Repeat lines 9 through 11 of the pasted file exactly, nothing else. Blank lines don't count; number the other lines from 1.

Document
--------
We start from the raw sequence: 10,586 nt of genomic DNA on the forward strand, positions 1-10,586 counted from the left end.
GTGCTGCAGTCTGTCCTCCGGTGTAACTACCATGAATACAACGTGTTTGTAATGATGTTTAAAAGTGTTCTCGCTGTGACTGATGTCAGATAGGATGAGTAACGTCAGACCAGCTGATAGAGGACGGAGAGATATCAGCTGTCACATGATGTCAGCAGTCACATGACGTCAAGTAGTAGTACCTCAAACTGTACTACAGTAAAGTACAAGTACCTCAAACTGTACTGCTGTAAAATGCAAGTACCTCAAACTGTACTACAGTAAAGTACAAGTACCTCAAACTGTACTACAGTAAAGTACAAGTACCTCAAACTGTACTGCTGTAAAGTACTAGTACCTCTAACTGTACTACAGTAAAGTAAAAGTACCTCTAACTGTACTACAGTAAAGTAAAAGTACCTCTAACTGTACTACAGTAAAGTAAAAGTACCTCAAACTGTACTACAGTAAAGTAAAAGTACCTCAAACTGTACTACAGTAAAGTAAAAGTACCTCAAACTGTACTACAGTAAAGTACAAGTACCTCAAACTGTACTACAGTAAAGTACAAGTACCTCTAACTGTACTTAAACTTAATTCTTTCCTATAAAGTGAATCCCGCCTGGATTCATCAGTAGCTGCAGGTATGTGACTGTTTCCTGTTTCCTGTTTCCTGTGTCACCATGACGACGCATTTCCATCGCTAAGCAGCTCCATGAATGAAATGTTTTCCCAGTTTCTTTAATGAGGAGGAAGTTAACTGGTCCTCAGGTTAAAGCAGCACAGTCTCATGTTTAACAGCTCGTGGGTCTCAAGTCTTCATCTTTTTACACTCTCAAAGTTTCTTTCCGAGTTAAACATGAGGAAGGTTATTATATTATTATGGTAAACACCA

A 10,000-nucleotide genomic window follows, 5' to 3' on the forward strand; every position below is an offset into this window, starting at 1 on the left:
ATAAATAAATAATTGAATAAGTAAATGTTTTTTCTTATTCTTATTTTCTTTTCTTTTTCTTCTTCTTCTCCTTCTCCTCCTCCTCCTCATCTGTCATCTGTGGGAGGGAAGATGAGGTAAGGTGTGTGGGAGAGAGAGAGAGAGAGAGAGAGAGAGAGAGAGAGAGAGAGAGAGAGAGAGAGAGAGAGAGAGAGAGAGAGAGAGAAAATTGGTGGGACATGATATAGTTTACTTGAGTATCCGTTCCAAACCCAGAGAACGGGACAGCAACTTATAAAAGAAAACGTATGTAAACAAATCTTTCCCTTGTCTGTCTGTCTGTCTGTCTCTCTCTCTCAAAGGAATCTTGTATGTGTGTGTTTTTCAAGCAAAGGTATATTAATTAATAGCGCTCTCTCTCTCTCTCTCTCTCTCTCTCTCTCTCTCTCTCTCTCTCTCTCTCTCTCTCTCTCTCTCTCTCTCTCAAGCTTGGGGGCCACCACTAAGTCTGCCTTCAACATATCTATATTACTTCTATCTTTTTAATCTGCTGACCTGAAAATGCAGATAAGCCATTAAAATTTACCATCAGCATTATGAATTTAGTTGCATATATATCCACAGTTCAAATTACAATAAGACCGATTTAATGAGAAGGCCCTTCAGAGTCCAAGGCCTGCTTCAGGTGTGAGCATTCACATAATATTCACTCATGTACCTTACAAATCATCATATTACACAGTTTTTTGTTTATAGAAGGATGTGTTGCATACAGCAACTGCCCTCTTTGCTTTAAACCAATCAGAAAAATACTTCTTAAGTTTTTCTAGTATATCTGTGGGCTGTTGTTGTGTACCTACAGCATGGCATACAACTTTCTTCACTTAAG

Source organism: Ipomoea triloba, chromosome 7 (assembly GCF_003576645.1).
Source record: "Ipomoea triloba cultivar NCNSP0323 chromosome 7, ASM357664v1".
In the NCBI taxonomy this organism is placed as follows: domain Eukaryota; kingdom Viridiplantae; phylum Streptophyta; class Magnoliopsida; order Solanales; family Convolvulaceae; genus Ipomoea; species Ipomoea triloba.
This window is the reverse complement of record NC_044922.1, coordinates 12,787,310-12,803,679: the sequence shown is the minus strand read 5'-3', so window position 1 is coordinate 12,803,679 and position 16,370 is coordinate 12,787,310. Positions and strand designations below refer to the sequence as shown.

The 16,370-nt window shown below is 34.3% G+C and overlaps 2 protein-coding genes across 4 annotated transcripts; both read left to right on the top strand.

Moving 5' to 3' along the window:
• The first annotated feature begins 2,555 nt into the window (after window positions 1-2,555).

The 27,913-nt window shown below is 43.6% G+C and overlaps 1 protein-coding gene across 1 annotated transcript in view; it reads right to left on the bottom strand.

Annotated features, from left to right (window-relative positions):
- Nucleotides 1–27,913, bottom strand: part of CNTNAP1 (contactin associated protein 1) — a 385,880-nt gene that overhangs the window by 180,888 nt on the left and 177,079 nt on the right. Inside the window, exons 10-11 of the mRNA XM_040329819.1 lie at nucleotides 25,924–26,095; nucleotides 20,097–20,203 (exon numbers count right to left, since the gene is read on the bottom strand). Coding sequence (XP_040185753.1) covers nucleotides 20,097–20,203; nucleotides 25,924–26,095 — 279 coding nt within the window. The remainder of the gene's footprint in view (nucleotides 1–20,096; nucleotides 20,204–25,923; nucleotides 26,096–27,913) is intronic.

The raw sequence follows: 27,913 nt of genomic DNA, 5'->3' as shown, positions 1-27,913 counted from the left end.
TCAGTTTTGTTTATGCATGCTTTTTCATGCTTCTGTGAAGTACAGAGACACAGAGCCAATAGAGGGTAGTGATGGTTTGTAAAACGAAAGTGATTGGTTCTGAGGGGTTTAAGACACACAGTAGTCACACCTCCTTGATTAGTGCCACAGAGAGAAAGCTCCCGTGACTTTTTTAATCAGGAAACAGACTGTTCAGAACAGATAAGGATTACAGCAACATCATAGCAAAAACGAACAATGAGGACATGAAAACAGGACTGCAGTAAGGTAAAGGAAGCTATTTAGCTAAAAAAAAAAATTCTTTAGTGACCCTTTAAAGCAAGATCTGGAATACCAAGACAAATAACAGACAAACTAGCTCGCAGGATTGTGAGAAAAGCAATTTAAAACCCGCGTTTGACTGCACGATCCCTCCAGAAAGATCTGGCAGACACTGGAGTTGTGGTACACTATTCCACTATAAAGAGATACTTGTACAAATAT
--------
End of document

The 16,370-nt window shown below is 34.3% G+C and overlaps 2 protein-coding genes across 4 annotated transcripts; both read left to right on the top strand.

Moving 5' to 3' along the window:
• The first annotated feature begins 2,555 nt into the window (after window positions 1-2,555).